Read more
Code Switch
4:56 am
Sun July 21, 2013

Black Americans Welcome Obama's Entry To Race Discussion

A man holds up a sign at the "Justice for Trayvon" rally in downtown Chicago on Saturday.
Scott Eisen AP

Originally published on Mon July 22, 2013 11:41 am

As soon as he made his remarks on race Friday, President Obama was part of an intense conversation around the nation.

In dozens of cities across the country on Saturday, protesters held coordinated rallies and vigils over the not-guilty verdict in the shooting death of unarmed 17-year-old Trayvon Martin in Sanford, Fla. Many African-Americans insist that understanding the context for black distress over the Zimmerman verdict is key to honest discussions about race.

Read more
Parallels
2:35 am
Sun July 21, 2013

India's Massive Challenge Of Feeding Every Poor Person

The Indian government's new food security plan would cover impoverished families like this one in the city of Allahabad.
Rajesh Kumar Singh AP

We've become familiar with the story of India's economic ascent and the creation of a large middle class. While that story is true, hundreds of millions of Indians have not been lifted out of extreme poverty.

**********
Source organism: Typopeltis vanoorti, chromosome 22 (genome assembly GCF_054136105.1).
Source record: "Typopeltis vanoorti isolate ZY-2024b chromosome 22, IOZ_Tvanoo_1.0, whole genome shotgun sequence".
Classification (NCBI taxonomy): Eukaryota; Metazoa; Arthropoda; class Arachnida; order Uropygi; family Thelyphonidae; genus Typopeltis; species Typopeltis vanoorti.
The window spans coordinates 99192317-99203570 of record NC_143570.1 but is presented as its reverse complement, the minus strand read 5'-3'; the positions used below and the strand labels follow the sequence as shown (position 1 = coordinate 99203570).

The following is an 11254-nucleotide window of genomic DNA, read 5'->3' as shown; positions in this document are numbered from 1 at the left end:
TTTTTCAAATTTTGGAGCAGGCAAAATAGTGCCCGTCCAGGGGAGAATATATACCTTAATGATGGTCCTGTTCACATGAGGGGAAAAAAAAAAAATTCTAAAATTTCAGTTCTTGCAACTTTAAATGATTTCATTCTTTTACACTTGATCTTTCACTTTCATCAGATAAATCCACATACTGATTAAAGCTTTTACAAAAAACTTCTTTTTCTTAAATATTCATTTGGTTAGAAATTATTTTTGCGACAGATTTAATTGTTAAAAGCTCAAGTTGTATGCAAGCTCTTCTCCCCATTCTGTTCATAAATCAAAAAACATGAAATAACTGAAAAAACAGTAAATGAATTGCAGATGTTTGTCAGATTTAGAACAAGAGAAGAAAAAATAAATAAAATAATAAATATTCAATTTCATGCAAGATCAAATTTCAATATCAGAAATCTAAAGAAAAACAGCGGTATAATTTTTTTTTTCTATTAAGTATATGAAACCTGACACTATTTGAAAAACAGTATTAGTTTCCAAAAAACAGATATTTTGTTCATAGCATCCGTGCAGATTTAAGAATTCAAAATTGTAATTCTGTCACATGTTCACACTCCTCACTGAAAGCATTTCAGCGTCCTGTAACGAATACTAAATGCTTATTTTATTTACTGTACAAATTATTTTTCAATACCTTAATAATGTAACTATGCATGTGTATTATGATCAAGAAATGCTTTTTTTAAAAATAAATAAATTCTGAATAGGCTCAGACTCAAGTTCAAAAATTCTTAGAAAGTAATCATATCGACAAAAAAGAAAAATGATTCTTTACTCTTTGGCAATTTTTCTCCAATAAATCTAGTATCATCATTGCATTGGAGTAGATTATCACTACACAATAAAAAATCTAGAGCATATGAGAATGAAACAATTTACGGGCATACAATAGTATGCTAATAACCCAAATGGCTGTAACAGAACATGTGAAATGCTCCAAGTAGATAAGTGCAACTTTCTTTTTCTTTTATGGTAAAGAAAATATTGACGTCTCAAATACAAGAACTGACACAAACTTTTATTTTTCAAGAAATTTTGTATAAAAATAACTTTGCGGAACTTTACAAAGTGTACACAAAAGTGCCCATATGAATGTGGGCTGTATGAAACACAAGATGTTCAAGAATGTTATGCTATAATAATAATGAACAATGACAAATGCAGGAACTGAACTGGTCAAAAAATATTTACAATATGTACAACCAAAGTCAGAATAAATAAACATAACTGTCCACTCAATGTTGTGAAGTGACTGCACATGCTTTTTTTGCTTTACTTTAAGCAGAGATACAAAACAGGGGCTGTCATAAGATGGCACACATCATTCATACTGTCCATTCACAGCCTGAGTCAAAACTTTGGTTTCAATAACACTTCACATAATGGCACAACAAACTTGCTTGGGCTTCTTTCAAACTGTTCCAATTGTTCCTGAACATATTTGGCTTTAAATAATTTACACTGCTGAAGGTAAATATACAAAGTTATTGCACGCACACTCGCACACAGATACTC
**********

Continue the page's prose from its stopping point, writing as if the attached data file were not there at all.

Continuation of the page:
Read more
Politics
5:03 pm
Sat July 20, 2013

Return To Iowa

Cyclists pass a grain elevator in The Des Moines Register's annual bike ride across Iowa in 2011. NPR correspondents are joining the ride this year and documenting the journey.
Charlie Neibergall AP

Originally published on Sat July 20, 2013 5:19 pm

Join three NPR reporters as they explore the Iowa they didn't see on the presidential trail.

Don Gonyea, Scott Horsley and Brian Naylor will tour the state by bike this time around, as part of The Des Moines Register's 41st Annual Great Bicycle Ride Across Iowa, better known as RAGBRAI.

Follow their travels!

History
4:34 pm
Sat July 20, 2013

Remembering The North's First Black Civil War Unit

Originally published on Mon July 22, 2013 4:13 pm

Transcript

JACKI LYDEN, HOST:

If you're just joining us, this is WEEKENDS on ALL THINGS CONSIDERED from NPR News. I'm Jacki Lyden.

One hundred and fifty years ago, the 54th Regiment Massachusetts Volunteer Infantry fought a historic battle in the Civil War. The unit was almost entirely African-American. They would have been called colored back then. The first such unit from the North to fight for the union. You might have seen their story depicted in the movie "Glory" with Denzel Washington.

(SOUNDBITE OF MOVIE, "GLORY")

Read more
Author Interviews
4:10 pm
Sat July 20, 2013

'No Regrets': A Murder Mystery, Tangled In Life's Troubles

iStockphoto.com

Originally published on Sat July 20, 2013 4:34 pm

South Florida has been irresistible for crime writers, among them Carl Hiaasen, Edna Buchanan and Harry Crews. Now John Dufresne, most famously the author of the novel Louisiana Power and Light, has joined that list with his first mystery novel.

No Regrets, Coyote is Dufresne's eighth novel, and it begins with the killing of an entire family in the fictional South Florida town of Eden. When the police get to the scene of the crime, they find a typed note, which they insist is a suicide letter.

Read more

Pages